Region enjoys a wet April

May 12, 2017

Benalla recorded its first frost of the season on Wednesday, May3.

This was a little later than normal, but much earlier than last year when the first frost was on May 31.

The latest chart shows severe tropical cyclone Donna approaching the Queensland coast, passing through Vanuatu on the way.

It has deepened to a very low pressure of 963 mbs, which is most unusual for May as no other cyclones have had central pressures lower than this after March in the past 125 years.

In the past tropical cyclones have occurred in May in 1916, 1941, 1948, 1963, 1969, 1989 and 1991 in the South Pacific Ocean and Timor Seas, but none of these had central pressures lower than 985 mbs.

The years of occurrence of past May cyclones listed above were not dry years in north east Victoria.

The sea surface temperatures east of Tasmania right up to the Timor Seas have continued well above normal this week and this no doubt contributed to the very late development of cyclone Donna.

The mean maximum temperature for April was 22°C and the mean minimum temperature was 8°C.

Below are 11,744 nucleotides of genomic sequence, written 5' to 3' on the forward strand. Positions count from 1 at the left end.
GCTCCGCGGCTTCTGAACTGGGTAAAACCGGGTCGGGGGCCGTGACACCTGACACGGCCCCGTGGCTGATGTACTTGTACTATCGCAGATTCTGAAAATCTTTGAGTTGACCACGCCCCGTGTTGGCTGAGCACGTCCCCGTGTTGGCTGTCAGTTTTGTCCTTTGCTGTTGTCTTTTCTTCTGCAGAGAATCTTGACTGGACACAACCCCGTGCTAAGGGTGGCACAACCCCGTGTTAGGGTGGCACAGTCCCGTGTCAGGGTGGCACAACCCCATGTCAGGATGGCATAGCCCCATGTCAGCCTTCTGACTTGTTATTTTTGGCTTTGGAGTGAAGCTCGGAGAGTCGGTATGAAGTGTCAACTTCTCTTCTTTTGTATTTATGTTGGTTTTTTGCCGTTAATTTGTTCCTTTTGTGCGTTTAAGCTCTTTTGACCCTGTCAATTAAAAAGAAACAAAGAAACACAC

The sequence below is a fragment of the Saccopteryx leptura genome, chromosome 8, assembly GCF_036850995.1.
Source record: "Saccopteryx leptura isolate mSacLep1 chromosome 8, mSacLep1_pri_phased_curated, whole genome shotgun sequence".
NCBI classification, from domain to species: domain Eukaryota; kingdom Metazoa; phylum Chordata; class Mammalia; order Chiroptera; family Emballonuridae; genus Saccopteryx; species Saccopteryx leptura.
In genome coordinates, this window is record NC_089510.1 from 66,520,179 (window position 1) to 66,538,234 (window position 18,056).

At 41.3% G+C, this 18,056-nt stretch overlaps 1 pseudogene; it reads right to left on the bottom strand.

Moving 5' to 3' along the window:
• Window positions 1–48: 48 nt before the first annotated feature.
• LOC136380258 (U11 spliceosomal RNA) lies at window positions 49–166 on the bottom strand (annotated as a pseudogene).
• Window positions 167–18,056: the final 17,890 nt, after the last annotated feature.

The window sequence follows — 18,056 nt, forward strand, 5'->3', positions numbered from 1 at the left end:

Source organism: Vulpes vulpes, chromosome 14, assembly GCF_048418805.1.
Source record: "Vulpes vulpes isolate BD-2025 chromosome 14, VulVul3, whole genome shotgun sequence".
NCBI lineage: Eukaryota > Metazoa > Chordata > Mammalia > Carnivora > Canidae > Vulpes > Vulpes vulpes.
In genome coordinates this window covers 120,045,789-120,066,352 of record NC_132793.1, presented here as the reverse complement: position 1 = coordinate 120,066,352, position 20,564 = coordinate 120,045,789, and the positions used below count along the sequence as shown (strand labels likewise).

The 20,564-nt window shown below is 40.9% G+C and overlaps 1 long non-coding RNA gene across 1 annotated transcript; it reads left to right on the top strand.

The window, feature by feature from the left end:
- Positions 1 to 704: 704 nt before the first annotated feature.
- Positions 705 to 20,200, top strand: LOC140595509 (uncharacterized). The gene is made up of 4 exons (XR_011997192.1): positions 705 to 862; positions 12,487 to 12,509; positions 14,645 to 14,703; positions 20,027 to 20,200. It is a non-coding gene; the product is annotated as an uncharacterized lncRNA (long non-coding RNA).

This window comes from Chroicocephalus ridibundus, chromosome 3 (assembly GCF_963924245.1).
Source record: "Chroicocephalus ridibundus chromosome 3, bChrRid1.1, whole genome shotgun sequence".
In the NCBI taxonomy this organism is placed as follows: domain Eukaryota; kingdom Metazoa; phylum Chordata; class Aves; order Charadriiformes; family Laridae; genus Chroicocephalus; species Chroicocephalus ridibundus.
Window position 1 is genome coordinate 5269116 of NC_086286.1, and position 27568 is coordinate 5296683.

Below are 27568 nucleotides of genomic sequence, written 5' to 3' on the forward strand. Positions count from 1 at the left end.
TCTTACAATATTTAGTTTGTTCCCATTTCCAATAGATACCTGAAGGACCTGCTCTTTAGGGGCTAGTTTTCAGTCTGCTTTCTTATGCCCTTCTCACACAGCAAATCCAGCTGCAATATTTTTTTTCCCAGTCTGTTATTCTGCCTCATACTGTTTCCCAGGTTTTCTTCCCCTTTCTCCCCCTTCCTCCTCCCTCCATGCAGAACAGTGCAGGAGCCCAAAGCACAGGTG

Both these recordings were a small fraction below the long-term normal for April in Benalla.

The rainfall of 71.7mm was 22mm above average.

The highest temperature was 26.6°C on April 7 and the lowest temperature was 24.4°C on April15.

April last year was nearly three degrees higher at 24.8°C and the rainfall much less.

Perth had no rain during last month only for the fourth time for April in 140 years.

The other three occasions were in 1920, 1977 and 1982.

In April of 1890 there was only 1.3mm rainfall in Perth.

Hopefully the rest of this year does not follow the very dry 1982.

But fortunately April 1982 was a dry month in Victoria and NSW, whereas last month was notably very wet at some centres.

It was the wettest April in 138 years of records at Echuca with 136mm rainfall.

For some time I have found a cycle running at 127 years and in view of Perth’s very low rainfall in April of 1890 it does put the rest of this year in line with 1890, which did see rainfalls above average most months from April 1890 to January 1891.

The well-above sea surface temperatures in the Tasman Sea close to Tasmania north up to Byron Bay, which has persisted for a long time since mid December, is one main factor to enhance rainfall in our regions.

— Peter Nelson, retired CSIRO weather officer, Benalla

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